Liar's poker is also a popular bar game that only requires a dollar bill to play. In the place of cards, the eight-digit serial number on the dollar bill (see below is blue) represents each "hand." The object is similar to the card version--to make the highest bid of a number that does not exceed the combined total held by all the players. The numbers are usually ranked in the following order: 2, 3, 4, 5, 6, 7, 8, 9, 0 (10) and 1 (Ace). For example, if the first player bids three 4's, he is predicting there are at least three 4's among all the players, including himself. The next player can bid a higher number at that level (three 5's), any number at a higher level (four 2's) or challenge. The end of the game is reached when a player makes a bid that is challenged all around. If the bid is successful, he wins a dollar from each of the other players, but if the bid is unsuccessful, he loses a dollar to each of the other players.

Both games are fun diversions that combine statistical reasoning with bluffing. The barrier of entry is small in that the most you can lose is a matter of dollars and cents. However, for you high rollers, currency substitutions are always an option.

If you practice any other variations on Liars Poker let me know in the comments. This is one game that can easily vary in rules.

Saturday, July 5, 2014

The Min. Raise

There is one point in every tournament when every player should adjust their play. It is when the money is almost within grasp and the bubble boy (or girl) is about to be crowned. Most tighten up, some bet more freely, all have a number on their mind. The number of how many players are left.

On a micro-scale, we can deal with the easy numbers. My favorite games are single-table tournaments with the top three places paying out. (These are also known by the somewhat counter-intuitive name sit-n-goes. Once you “sit” you can’t “go” until the game is over.) The bubble here is fourth place. Out of the last ten games I’ve played I’ve been first, second, third or fourth--so the end-game strategy has been fresh on my mind. Be aware, this is on-line advice and my not apply in person.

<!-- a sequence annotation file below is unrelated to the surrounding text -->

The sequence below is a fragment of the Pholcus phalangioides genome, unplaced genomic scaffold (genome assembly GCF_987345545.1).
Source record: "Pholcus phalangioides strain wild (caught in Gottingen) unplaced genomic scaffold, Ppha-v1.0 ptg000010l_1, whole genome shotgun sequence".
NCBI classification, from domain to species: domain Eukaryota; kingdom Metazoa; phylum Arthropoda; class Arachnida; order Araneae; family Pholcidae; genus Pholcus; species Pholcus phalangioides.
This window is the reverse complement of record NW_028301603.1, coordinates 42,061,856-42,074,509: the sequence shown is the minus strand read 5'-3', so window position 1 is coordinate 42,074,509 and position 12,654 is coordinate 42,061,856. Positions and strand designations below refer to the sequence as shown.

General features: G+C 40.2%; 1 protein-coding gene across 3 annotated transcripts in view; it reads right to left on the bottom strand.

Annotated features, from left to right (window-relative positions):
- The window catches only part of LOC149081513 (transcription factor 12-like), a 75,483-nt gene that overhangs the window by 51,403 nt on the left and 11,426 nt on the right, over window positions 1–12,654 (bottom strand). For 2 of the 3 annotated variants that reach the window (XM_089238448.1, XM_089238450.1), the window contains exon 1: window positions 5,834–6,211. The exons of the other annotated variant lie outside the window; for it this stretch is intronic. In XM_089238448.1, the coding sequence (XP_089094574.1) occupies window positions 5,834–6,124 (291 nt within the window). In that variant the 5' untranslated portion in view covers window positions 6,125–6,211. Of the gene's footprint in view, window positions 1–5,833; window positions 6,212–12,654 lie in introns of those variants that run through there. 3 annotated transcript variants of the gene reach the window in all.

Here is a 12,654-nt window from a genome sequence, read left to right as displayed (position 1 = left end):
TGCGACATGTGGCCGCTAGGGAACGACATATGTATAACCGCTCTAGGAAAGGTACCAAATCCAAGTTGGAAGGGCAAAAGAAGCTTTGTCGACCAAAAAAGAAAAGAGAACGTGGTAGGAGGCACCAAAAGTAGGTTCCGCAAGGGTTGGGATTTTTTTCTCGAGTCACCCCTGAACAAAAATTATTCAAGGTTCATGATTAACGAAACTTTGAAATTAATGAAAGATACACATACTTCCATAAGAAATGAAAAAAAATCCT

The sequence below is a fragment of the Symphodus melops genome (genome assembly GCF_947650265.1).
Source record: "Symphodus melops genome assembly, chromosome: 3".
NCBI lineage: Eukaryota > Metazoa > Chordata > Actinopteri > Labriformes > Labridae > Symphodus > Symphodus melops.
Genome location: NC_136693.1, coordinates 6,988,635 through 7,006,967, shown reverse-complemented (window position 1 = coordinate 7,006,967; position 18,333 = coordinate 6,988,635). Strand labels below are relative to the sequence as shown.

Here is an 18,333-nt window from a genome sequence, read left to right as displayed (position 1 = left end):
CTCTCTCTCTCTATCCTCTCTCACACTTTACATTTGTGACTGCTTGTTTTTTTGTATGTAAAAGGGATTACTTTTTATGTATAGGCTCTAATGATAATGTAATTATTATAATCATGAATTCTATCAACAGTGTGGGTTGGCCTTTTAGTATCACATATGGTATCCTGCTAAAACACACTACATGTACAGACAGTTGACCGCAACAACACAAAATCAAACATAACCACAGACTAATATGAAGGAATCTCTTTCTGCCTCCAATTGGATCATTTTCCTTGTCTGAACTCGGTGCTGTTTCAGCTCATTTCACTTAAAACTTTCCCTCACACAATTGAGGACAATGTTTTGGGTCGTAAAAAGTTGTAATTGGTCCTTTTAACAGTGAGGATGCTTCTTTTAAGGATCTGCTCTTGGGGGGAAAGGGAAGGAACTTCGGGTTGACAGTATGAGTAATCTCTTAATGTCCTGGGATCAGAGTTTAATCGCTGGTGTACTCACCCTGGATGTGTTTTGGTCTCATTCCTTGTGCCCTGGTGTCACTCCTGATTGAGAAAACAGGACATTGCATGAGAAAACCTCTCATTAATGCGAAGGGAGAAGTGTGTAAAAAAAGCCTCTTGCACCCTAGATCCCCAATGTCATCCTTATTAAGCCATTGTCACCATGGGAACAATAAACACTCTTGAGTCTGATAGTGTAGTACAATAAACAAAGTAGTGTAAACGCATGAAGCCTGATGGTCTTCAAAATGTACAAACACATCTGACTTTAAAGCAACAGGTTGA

Every time I reach the top four, everyone tightens up except for players with a significant chip lead. These players steal blinds with bets four or five times the big blind. I’ve found that when the blinds are high enough to significantly impact the smaller or mid stacks, that is overkill. The minimum raise is often enough to get the player to fold pre-flop. According to traditional advice, this is a weak play. I agree, it is weak, but if it works it works. I have been using this strategy over the last ten games and have been first or second most of them. In addition, when you do get a call, you are still seen as on the offensive for the hand. Most people will respect your post-flop bet assuming your table reputation is solid.

Disclaimer: The minimum raise has worked for me consistently, but only under specific circumstances. I've been min. raising (1)  online, (2) with four or less players at the table,  and (3) not in the big blind. I use the min. bet to steal the big blind, it is less likely to get anyone who has already called the big blind to fold. Also I've only tested this tactic with buy-ins between $10 and $30. Your mileage may very.

Wednesday, March 5, 2014

Burn cards aren't just for ceremony

I'd wager most you readers know how to deal a hand of Texas Hold'em, but apparently not everyone knows that there is a reason behind why we deal like we do. In this case, the purpose of the burn card. Beginners may think it is just out of tradition that a card is burned (or discarded) before the reveal of community cards. Perhaps they just never thought about it. Chances are you know better, but if not, allow me to educate.